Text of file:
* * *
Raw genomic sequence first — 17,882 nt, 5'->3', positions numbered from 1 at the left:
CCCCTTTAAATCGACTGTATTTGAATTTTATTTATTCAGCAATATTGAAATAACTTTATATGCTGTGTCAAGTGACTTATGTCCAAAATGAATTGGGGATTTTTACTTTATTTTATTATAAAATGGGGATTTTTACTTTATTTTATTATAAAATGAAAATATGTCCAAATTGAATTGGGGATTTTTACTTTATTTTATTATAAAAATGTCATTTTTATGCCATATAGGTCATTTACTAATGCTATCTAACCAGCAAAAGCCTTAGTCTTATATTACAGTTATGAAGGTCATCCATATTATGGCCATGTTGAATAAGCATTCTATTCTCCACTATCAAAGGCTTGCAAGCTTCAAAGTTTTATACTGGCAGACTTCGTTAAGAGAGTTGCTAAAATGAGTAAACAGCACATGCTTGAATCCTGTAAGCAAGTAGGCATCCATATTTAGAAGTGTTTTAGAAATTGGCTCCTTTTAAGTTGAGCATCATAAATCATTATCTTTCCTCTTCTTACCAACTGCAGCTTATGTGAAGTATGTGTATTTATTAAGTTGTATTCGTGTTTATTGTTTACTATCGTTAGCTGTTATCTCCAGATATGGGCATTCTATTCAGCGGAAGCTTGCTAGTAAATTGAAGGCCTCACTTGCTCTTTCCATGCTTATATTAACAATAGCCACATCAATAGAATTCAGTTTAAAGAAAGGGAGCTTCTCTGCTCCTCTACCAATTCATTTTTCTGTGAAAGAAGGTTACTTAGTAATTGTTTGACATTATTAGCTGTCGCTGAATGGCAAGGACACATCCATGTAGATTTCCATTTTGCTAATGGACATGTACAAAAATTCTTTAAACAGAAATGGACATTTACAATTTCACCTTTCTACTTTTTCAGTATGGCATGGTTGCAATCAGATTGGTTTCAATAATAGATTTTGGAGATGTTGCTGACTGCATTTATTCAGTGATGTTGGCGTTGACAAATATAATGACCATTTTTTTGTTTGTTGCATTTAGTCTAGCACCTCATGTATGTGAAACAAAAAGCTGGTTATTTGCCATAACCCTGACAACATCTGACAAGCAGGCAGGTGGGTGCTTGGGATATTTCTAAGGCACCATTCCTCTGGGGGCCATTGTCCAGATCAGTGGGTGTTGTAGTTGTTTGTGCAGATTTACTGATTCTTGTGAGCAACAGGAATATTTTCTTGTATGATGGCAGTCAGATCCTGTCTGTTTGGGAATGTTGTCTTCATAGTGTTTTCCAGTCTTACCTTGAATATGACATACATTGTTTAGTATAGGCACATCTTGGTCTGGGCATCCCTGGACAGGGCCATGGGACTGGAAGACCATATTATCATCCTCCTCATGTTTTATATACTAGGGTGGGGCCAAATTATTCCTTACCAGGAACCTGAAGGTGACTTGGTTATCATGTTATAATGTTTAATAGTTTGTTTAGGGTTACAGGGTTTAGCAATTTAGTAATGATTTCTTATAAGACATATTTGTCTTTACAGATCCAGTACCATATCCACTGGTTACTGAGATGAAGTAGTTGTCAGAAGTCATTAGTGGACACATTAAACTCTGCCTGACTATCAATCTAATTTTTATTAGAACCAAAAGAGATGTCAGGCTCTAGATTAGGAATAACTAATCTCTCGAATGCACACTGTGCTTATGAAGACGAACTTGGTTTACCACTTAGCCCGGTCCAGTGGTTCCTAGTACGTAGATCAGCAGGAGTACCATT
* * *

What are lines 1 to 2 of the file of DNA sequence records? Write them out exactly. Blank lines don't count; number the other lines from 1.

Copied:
Raw genomic sequence first — 17,882 nt, 5'->3', positions numbered from 1 at the left:
CCCCTTTAAATCGACTGTATTTGAATTTTATTTATTCAGCAATATTGAAATAACTTTATATGCTGTGTCAAGTGACTTATGTCCAAAATGAATTGGGGATTTTTACTTTATTTTATTATAAAATGGGGATTTTTACTTTATTTTATTATAAAATGAAAATATGTCCAAATTGAATTGGGGATTTTTACTTTATTTTATTATAAAAATGTCATTTTTATGCCATATAGGTCATTTACTAATGCTATCTAACCAGCAAAAGCCTTAGTCTTATATTACAGTTATGAAGGTCATCCATATTATGGCCATGTTGAATAAGCATTCTATTCTCCACTATCAAAGGCTTGCAAGCTTCAAAGTTTTATACTGGCAGACTTCGTTAAGAGAGTTGCTAAAATGAGTAAACAGCACATGCTTGAATCCTGTAAGCAAGTAGGCATCCATATTTAGAAGTGTTTTAGAAATTGGCTCCTTTTAAGTTGAGCATCATAAATCATTATCTTTCCTCTTCTTACCAACTGCAGCTTATGTGAAGTATGTGTATTTATTAAGTTGTATTCGTGTTTATTGTTTACTATCGTTAGCTGTTATCTCCAGATATGGGCATTCTATTCAGCGGAAGCTTGCTAGTAAATTGAAGGCCTCACTTGCTCTTTCCATGCTTATATTAACAATAGCCACATCAATAGAATTCAGTTTAAAGAAAGGGAGCTTCTCTGCTCCTCTACCAATTCATTTTTCTGTGAAAGAAGGTTACTTAGTAATTGTTTGACATTATTAGCTGTCGCTGAATGGCAAGGACACATCCATGTAGATTTCCATTTTGCTAATGGACATGTACAAAAATTCTTTAAACAGAAATGGACATTTACAATTTCACCTTTCTACTTTTTCAGTATGGCATGGTTGCAATCAGATTGGTTTCAATAATAGATTTTGGAGATGTTGCTGACTGCATTTATTCAGTGATGTTGGCGTTGACAAATATAATGACCATTTTTTTGTTTGTTGCATTTAGTCTAGCACCTCATGTATGTGAAACAAAAAGCTGGTTATTTGCCATAACCCTGACAACATCTGACAAGCAGGCAGGTGGGTGCTTGGGATATTTCTAAGGCACCATTCCTCTGGGGGCCATTGTCCAGATCAGTGGGTGTTGTAGTTGTTTGTGCAGATTTACTGATTCTTGTGAGCAACAGGAATATTTTCTTGTATGATGGCAGTCAGATCCTGTCTGTTTGGGAATGTTGTCTTCATAGTGTTTTCCAGTCTTACCTTGAATATGACATACATTGTTTAGTATAGGCACATCTTGGTCTGGGCATCCCTGGACAGGGCCATGGGACTGGAAGACCATATTATCATCCTCCTCATGTTTTATATACTAGGGTGGGGCCAAATTATTCCTTACCAGGAACCTGAAGGTGACTTGGTTATCATGTTATAATGTTTAATAGTTTGTTTAGGGTTACAGGGTTTAGCAATTTAGTAATGATTTCTTATAAGACATATTTGTCTTTACAGATCCAGTACCATATCCACTGGTTACTGAGATGAAGTAGTTGTCAGAAGTCATTAGTGGACACATTAAACTCTGCCTGACTATCAATCTAATTTTTATTAGAACCAAAAGAGATGTCAGGCTCTAGATTAGGAATAACTAATCTCTCGAATGCACACTGTGCTTATGAAGACGAACTTGGTTTACCACTTAGCCCGGTCCAGTGGTTCCTAGTACGTAGATCAGCAGGAGTACCATT